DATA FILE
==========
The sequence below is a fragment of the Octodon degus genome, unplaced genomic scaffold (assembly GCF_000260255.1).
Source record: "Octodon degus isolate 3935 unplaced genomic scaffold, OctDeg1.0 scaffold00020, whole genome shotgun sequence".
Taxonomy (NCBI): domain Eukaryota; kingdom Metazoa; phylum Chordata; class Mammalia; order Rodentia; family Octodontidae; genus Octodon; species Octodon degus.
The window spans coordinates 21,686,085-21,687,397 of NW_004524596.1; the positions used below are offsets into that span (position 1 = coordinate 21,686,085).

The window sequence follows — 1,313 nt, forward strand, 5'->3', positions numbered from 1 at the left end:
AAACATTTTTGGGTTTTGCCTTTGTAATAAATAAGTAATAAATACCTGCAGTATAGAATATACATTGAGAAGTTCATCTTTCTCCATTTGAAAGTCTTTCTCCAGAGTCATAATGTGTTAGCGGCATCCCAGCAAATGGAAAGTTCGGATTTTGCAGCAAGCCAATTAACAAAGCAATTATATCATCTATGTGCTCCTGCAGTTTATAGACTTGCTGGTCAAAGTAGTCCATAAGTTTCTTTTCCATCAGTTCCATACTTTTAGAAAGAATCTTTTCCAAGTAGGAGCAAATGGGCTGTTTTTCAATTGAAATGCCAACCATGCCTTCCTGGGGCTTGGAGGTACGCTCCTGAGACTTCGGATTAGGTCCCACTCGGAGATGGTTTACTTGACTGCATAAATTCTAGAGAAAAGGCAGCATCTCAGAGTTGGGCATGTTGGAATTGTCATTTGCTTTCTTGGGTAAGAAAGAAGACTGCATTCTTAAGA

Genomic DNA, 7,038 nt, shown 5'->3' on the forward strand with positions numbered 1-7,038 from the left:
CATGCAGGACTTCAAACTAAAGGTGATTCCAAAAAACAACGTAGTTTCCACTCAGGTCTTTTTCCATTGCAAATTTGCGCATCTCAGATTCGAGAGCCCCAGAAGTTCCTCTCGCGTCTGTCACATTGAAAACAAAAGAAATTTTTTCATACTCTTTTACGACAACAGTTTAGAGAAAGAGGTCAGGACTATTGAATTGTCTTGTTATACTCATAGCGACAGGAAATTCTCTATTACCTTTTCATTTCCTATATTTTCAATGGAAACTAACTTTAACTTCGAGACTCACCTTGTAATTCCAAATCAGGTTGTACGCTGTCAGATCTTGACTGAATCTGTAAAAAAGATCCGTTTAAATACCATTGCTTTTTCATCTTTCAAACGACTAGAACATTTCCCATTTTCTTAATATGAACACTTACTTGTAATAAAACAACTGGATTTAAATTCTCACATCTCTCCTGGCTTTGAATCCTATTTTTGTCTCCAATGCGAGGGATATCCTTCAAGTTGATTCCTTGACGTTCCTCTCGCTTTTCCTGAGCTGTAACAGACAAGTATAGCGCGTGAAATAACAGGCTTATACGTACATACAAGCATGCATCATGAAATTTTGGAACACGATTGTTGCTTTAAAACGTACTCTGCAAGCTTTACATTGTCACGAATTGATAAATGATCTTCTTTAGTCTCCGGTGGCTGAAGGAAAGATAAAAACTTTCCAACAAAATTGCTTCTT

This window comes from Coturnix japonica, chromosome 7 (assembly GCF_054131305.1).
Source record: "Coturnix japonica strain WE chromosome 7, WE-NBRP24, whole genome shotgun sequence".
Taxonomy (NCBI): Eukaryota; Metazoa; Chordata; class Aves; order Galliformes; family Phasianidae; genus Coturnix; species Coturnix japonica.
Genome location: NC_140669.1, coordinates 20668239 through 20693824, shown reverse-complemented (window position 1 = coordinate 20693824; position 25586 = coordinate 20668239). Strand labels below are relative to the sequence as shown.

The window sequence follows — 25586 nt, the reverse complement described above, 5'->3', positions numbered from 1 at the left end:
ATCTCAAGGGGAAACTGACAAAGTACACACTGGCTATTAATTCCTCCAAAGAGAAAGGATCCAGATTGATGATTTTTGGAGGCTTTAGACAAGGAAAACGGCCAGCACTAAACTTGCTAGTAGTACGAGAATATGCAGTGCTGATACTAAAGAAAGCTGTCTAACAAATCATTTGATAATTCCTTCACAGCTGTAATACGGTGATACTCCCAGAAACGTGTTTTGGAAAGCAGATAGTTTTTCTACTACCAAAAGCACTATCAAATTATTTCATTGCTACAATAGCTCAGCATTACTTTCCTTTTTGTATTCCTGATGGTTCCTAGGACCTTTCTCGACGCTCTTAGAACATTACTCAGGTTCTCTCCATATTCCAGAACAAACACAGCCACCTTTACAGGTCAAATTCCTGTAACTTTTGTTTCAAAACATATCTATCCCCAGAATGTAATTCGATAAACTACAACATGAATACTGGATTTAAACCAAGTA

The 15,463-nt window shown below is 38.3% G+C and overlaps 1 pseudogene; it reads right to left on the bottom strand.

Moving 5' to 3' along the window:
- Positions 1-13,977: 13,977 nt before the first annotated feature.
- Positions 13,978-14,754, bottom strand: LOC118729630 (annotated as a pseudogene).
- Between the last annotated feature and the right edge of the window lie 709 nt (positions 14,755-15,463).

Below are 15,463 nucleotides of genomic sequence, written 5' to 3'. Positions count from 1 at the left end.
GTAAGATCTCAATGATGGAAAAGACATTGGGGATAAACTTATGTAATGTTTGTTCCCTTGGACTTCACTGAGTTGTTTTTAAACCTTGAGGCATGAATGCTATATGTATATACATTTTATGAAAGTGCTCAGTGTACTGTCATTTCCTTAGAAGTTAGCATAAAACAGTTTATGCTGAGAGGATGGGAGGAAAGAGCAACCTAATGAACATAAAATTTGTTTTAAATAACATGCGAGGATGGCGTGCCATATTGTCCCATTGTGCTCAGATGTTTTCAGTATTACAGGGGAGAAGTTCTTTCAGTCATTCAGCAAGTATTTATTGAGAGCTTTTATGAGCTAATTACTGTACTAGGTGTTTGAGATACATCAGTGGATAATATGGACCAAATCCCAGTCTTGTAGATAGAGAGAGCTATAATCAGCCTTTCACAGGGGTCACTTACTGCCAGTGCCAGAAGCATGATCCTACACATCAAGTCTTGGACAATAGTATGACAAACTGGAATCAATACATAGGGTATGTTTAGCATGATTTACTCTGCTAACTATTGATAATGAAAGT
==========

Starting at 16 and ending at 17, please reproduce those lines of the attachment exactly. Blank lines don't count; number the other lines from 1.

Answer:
Moving 5' to 3' along the window:
- Positions 1-13,977: 13,977 nt before the first annotated feature.